A journalist from Holland who linked Jews to the recent outbreak of a flu pandemic drew heavy criticism from a prominent Dutch Jewish organization this week, which said her claim was tantamount to an anti-Semitic blood libel.
Holland's largest daily, De Telegraaf, last week printed an interview with Desiree Rover, 61, who proposed the bird flu pandemic, caused by the virus H5N1, was part of an international conspiracy to reduce the world's population. (Swine flu, or H1N1, is a related virus.)
Rover is quoted saying the conspiracy can be traced back to descendants of the Khazars in the Caucasus believed to have converted to Judaism 1,200 years ago. De Telegraaf quotes her saying these descendants are now "praying to another god; Lucifer, Satan or however you want to call him" and "are called Rockefeller, Rothschild, Brzezinski and Kissinger."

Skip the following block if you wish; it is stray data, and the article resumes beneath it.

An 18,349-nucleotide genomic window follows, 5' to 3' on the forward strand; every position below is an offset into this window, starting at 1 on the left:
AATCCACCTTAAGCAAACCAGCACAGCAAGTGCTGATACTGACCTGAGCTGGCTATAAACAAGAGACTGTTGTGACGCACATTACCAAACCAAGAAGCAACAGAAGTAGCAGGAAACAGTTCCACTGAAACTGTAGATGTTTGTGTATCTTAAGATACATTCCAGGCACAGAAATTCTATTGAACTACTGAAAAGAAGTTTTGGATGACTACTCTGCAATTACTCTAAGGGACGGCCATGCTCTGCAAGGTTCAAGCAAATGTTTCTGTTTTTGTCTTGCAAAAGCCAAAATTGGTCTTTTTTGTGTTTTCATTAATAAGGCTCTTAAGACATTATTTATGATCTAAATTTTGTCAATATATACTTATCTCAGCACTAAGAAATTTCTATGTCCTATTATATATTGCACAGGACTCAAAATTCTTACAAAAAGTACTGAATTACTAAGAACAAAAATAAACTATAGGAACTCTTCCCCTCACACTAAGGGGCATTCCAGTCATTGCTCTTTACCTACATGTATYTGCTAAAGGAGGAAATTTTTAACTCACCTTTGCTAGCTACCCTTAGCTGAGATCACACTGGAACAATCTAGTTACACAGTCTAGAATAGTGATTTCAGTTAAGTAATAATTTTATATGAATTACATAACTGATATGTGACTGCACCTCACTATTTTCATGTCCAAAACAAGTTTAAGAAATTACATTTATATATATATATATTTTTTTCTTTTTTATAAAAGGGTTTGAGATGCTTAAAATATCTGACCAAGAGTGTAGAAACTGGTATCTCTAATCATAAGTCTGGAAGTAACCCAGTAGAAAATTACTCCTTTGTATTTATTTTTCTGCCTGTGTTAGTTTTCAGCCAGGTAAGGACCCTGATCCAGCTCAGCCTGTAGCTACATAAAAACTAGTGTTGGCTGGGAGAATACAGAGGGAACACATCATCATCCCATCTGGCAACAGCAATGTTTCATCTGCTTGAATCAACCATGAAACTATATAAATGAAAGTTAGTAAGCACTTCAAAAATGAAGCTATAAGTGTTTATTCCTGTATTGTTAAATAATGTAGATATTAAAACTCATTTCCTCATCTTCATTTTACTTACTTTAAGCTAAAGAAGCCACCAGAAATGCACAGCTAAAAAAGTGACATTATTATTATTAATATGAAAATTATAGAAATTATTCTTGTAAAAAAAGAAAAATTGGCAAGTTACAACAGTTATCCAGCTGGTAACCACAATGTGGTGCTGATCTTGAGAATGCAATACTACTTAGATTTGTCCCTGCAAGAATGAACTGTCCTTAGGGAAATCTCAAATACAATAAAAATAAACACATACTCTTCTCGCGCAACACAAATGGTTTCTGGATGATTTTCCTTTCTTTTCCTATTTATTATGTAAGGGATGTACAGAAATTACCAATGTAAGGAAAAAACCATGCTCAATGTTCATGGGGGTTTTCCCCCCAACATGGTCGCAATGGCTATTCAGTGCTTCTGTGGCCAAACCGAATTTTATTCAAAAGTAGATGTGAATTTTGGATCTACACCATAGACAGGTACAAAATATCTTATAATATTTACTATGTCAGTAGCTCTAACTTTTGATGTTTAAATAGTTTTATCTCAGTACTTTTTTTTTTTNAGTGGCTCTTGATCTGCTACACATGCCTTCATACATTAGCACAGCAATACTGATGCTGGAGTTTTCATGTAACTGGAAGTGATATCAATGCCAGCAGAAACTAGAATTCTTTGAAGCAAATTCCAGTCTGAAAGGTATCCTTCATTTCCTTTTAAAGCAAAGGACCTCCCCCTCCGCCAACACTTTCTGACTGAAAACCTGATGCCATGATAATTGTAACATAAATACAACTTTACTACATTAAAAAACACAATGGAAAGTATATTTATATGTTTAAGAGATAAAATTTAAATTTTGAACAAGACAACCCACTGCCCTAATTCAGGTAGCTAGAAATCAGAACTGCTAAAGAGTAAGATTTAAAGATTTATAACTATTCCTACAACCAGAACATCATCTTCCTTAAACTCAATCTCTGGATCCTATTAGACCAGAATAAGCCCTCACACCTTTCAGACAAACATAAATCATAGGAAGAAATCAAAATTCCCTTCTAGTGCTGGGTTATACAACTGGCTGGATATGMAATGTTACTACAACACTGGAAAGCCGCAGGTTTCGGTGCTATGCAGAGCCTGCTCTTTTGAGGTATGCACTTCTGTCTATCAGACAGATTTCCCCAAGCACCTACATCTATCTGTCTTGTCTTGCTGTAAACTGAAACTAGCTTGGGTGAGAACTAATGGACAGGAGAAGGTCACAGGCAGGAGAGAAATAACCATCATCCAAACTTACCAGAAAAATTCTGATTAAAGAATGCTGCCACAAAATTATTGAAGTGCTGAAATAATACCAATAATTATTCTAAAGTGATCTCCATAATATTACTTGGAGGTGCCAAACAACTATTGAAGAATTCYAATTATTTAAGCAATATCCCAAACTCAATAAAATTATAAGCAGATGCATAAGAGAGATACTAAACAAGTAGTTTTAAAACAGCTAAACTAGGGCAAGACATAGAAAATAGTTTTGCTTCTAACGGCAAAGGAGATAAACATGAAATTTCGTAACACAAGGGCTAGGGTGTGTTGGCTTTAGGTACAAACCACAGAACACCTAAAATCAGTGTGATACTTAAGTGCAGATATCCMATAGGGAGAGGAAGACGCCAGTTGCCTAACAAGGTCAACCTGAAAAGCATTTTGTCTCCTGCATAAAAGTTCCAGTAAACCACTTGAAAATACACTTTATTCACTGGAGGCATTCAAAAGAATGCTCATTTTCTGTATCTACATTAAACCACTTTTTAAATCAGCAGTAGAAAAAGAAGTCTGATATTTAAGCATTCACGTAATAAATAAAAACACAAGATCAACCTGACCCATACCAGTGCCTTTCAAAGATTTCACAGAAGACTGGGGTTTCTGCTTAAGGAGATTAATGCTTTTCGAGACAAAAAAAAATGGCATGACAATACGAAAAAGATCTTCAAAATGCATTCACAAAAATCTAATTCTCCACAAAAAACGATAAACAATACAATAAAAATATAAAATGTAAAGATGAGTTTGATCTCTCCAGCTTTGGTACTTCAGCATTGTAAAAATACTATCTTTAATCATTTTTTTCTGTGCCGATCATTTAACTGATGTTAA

Ronny Naftaniel, who heads the Center for Information and Documentation on Israel (CIDI) - an local anti-Semitism watchdog - said this is the first time he has heard such claims from Rover, adding that her words suggest that "she does not seem to be right in her head."
Now imagine someone had accused Muslims of spreading the disease deliberately... how likely is it that the public response would have been (a) rational, (b) sympathetic and/or (c) calm?